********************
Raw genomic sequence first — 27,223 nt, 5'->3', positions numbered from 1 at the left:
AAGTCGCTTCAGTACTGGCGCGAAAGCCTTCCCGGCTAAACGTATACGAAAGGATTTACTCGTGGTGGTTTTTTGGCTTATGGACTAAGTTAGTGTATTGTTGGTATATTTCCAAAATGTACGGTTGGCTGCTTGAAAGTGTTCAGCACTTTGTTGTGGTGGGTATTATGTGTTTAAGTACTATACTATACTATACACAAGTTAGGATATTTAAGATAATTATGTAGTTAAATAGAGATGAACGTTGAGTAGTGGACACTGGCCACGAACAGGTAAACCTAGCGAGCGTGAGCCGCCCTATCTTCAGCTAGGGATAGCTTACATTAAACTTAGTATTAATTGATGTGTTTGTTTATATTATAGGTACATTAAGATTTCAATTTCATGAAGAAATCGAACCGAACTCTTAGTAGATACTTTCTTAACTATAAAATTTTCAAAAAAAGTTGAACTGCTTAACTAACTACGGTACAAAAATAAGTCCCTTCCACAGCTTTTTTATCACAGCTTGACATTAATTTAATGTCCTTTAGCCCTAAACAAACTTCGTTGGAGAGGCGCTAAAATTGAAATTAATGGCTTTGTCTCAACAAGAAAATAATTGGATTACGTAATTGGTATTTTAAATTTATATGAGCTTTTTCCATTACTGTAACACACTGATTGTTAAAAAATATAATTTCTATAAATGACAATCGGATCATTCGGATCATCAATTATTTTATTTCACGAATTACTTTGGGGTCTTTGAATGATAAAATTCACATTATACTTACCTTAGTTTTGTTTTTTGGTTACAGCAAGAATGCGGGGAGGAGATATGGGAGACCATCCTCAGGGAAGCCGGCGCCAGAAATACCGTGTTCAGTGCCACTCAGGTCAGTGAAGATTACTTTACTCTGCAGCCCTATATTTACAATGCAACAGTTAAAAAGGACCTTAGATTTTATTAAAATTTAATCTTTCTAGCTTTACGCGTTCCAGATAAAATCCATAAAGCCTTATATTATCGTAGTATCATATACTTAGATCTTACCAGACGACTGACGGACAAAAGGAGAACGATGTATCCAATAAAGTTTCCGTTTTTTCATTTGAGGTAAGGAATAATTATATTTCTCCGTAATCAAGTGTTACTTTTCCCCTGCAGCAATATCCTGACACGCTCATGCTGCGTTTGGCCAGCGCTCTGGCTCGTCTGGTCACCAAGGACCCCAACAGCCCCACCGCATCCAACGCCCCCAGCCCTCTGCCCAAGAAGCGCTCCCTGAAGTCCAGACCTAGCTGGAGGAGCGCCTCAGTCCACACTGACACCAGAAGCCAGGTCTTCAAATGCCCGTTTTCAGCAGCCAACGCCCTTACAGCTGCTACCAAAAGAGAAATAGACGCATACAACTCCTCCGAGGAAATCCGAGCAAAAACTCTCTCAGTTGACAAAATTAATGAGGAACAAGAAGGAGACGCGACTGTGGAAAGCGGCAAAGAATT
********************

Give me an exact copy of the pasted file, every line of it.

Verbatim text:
Raw genomic sequence first — 27,223 nt, 5'->3', positions numbered from 1 at the left:
AAGTCGCTTCAGTACTGGCGCGAAAGCCTTCCCGGCTAAACGTATACGAAAGGATTTACTCGTGGTGGTTTTTTGGCTTATGGACTAAGTTAGTGTATTGTTGGTATATTTCCAAAATGTACGGTTGGCTGCTTGAAAGTGTTCAGCACTTTGTTGTGGTGGGTATTATGTGTTTAAGTACTATACTATACTATACACAAGTTAGGATATTTAAGATAATTATGTAGTTAAATAGAGATGAACGTTGAGTAGTGGACACTGGCCACGAACAGGTAAACCTAGCGAGCGTGAGCCGCCCTATCTTCAGCTAGGGATAGCTTACATTAAACTTAGTATTAATTGATGTGTTTGTTTATATTATAGGTACATTAAGATTTCAATTTCATGAAGAAATCGAACCGAACTCTTAGTAGATACTTTCTTAACTATAAAATTTTCAAAAAAAGTTGAACTGCTTAACTAACTACGGTACAAAAATAAGTCCCTTCCACAGCTTTTTTATCACAGCTTGACATTAATTTAATGTCCTTTAGCCCTAAACAAACTTCGTTGGAGAGGCGCTAAAATTGAAATTAATGGCTTTGTCTCAACAAGAAAATAATTGGATTACGTAATTGGTATTTTAAATTTATATGAGCTTTTTCCATTACTGTAACACACTGATTGTTAAAAAATATAATTTCTATAAATGACAATCGGATCATTCGGATCATCAATTATTTTATTTCACGAATTACTTTGGGGTCTTTGAATGATAAAATTCACATTATACTTACCTTAGTTTTGTTTTTTGGTTACAGCAAGAATGCGGGGAGGAGATATGGGAGACCATCCTCAGGGAAGCCGGCGCCAGAAATACCGTGTTCAGTGCCACTCAGGTCAGTGAAGATTACTTTACTCTGCAGCCCTATATTTACAATGCAACAGTTAAAAAGGACCTTAGATTTTATTAAAATTTAATCTTTCTAGCTTTACGCGTTCCAGATAAAATCCATAAAGCCTTATATTATCGTAGTATCATATACTTAGATCTTACCAGACGACTGACGGACAAAAGGAGAACGATGTATCCAATAAAGTTTCCGTTTTTTCATTTGAGGTAAGGAATAATTATATTTCTCCGTAATCAAGTGTTACTTTTCCCCTGCAGCAATATCCTGACACGCTCATGCTGCGTTTGGCCAGCGCTCTGGCTCGTCTGGTCACCAAGGACCCCAACAGCCCCACCGCATCCAACGCCCCCAGCCCTCTGCCCAAGAAGCGCTCCCTGAAGTCCAGACCTAGCTGGAGGAGCGCCTCAGTCCACACTGACACCAGAAGCCAGGTCTTCAAATGCCCGTTTTCAGCAGCCAACGCCCTTACAGCTGCTACCAAAAGAGAAATAGACGCATACAACTCCTCCGAGGAAATCCGAGCAAAAACTCTCTCAGTTGACAAAATTAATGAGGAACAAGAAGGAGACGCGACTGTGGAAAGCGGCAAAGAATT